Who do you make your art for and why?

Natasha Wright: I make art for my own sense of purpose and joy. It is something that has always been a part of my life. If that sense of excitement and intrigue resonates with the viewer, I consider that a success.

Can you talk to us about your new drawings in the exhibition and how your journey of depicting a personal and collective feminine confidence has brought you to making them? 

Natasha Wright: Drawing is how I process all of my ideas. I try to draw every day. The confidence can be seen in the linear and direct mark making. 

Natasha Wright, When black swallows red
Natasha Wright, When black swallows red, 60 × 48, Oil on canvas. Image courtesy of the artist.

What are some of the personal and political realizations you’ve had with “When Black Swallows Red”?  

Natasha Wright: I was mainly intrigued by the surface of the painting—it was a turning point in my discovery of how I could apply paint. It’s very connected to the body and I think of it almost like a skin.  

What are your artworks recontextualizing or exposing? 

Natasha Wright: My paintings critique the representation of women throughout history, incorporating a wide range of inspiration to create my own personal narrative. References to The Three Graces, ancient fertility goddesses, and matryoshka dolls often weave their way into my paintings. Contemporary culture is also an inspiration as well as advertisements and the pages of fashion magazines. That being said, I’m not interested in conventional ideas surrounding beauty—my work seeks to present women in a strong and powerful way. 

when I look at art, I’m always trying to figure out how it was made and in what sequence. I’m fascinated by materials.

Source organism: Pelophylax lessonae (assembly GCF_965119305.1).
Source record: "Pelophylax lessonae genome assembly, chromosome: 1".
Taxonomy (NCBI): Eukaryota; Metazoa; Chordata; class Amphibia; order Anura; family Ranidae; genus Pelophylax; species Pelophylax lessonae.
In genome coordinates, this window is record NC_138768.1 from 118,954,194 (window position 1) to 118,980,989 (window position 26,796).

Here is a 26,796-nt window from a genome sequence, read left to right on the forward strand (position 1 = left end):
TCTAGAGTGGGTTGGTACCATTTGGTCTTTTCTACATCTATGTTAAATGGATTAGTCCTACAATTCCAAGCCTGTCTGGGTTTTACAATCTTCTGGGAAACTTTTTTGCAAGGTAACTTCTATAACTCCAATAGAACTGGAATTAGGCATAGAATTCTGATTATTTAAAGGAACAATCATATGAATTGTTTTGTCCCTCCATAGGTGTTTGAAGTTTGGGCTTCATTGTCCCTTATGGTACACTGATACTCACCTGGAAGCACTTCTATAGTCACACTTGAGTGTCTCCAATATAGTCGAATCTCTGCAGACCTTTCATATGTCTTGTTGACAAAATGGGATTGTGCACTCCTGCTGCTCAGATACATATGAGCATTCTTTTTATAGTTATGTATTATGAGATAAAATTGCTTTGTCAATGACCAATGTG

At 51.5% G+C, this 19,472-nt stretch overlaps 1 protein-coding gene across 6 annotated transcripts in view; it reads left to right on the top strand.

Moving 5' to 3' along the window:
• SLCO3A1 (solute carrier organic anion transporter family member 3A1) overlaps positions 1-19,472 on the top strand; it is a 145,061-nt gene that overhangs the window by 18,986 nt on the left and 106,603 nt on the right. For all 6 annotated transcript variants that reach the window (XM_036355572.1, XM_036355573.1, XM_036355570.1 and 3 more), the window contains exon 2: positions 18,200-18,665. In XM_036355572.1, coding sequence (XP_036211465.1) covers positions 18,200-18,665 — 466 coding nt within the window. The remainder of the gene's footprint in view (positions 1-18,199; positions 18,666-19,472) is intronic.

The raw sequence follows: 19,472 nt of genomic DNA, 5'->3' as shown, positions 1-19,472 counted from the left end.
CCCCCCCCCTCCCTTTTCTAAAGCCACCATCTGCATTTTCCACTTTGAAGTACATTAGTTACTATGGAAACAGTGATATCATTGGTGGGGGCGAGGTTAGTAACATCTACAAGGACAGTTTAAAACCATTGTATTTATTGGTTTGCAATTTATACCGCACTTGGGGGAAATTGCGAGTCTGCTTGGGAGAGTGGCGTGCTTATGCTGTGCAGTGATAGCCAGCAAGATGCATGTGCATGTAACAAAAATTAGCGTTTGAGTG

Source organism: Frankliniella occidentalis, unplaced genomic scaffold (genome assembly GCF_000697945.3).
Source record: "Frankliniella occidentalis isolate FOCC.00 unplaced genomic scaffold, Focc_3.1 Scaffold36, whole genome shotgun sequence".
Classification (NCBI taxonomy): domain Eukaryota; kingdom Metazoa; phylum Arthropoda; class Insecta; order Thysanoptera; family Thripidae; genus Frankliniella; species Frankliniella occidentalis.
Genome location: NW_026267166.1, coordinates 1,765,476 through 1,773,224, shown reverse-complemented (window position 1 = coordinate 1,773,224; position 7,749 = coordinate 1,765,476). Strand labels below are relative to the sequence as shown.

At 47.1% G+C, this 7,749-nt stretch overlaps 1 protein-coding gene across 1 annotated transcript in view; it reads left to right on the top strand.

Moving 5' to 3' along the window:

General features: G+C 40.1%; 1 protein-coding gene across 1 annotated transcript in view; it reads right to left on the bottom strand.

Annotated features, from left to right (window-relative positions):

All of the examples you’ve listed are conventional ideas of beauty throughout different histories and cultures. Yet, all of them are also strong and powerful. I think your art gives yourself and viewers an opportunity to embrace the power, strength, and beauty in women that transcends time and place. 

I’ve had the opportunity to get to know you in recent years, and I know you’re also fascinated with who made an artwork and how the artwork was created. Could you share some of your medium inspiration and exploration? 

Natasha Wright: So true, when I look at art, I’m always trying to figure out how it was made and in what sequence. I’m fascinated by materials. I’ll often combine mica, glass, black magnum and sand into paint to build up surfaces. I like the gritty and haptic texture this creates. I’ll often use many different ways of applying paint within one painting.

What is some advice, feedback, or reflections that you would like to share with other artists? 

Natasha Wright: I think Louise Bourgeois sums it up—“Tell your own story, and you will be interesting.” Don’t be defined by other people’s definition of success. The path to becoming an artist isn’t linear. Use your experience to tell your own story. Inspiration isn’t necessary and can be somewhat deceptive. I usually find my most interesting ideas come from working and often my mistakes. I don’t go to the studio when I’m inspired; I go every day.

Do you have any upcoming exhibitions or events?

Natasha Wright: This year, I have solo shows at M Contemporary in Sydney and Sanderson Contemporary in Auckland.